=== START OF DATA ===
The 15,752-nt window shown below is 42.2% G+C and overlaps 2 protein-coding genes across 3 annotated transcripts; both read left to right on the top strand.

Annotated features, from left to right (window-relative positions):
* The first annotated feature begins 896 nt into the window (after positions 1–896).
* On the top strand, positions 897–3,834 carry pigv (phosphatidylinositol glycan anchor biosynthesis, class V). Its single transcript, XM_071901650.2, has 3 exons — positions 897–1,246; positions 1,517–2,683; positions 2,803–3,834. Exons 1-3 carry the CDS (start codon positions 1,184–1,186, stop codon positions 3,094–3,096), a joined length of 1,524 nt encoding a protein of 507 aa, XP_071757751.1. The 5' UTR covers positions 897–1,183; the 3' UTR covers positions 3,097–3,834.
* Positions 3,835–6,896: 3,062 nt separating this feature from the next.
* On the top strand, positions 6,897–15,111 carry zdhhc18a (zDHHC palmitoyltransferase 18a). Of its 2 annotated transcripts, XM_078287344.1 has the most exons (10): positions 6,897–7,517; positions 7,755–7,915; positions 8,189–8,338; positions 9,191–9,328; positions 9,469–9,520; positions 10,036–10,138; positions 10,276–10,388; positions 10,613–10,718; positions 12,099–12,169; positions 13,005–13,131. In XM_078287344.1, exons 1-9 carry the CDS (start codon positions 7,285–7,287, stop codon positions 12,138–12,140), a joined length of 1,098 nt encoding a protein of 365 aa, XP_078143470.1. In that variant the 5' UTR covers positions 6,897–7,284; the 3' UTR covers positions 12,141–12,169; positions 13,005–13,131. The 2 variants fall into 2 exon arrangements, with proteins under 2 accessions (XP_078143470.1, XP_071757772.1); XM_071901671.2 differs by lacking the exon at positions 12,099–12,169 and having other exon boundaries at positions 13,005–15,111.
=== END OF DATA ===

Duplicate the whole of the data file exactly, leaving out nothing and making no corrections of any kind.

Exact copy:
The 15,752-nt window shown below is 42.2% G+C and overlaps 2 protein-coding genes across 3 annotated transcripts; both read left to right on the top strand.

Annotated features, from left to right (window-relative positions):
* The first annotated feature begins 896 nt into the window (after positions 1–896).
* On the top strand, positions 897–3,834 carry pigv (phosphatidylinositol glycan anchor biosynthesis, class V). Its single transcript, XM_071901650.2, has 3 exons — positions 897–1,246; positions 1,517–2,683; positions 2,803–3,834. Exons 1-3 carry the CDS (start codon positions 1,184–1,186, stop codon positions 3,094–3,096), a joined length of 1,524 nt encoding a protein of 507 aa, XP_071757751.1. The 5' UTR covers positions 897–1,183; the 3' UTR covers positions 3,097–3,834.
* Positions 3,835–6,896: 3,062 nt separating this feature from the next.
* On the top strand, positions 6,897–15,111 carry zdhhc18a (zDHHC palmitoyltransferase 18a). Of its 2 annotated transcripts, XM_078287344.1 has the most exons (10): positions 6,897–7,517; positions 7,755–7,915; positions 8,189–8,338; positions 9,191–9,328; positions 9,469–9,520; positions 10,036–10,138; positions 10,276–10,388; positions 10,613–10,718; positions 12,099–12,169; positions 13,005–13,131. In XM_078287344.1, exons 1-9 carry the CDS (start codon positions 7,285–7,287, stop codon positions 12,138–12,140), a joined length of 1,098 nt encoding a protein of 365 aa, XP_078143470.1. In that variant the 5' UTR covers positions 6,897–7,284; the 3' UTR covers positions 12,141–12,169; positions 13,005–13,131. The 2 variants fall into 2 exon arrangements, with proteins under 2 accessions (XP_078143470.1, XP_071757772.1); XM_071901671.2 differs by lacking the exon at positions 12,099–12,169 and having other exon boundaries at positions 13,005–15,111.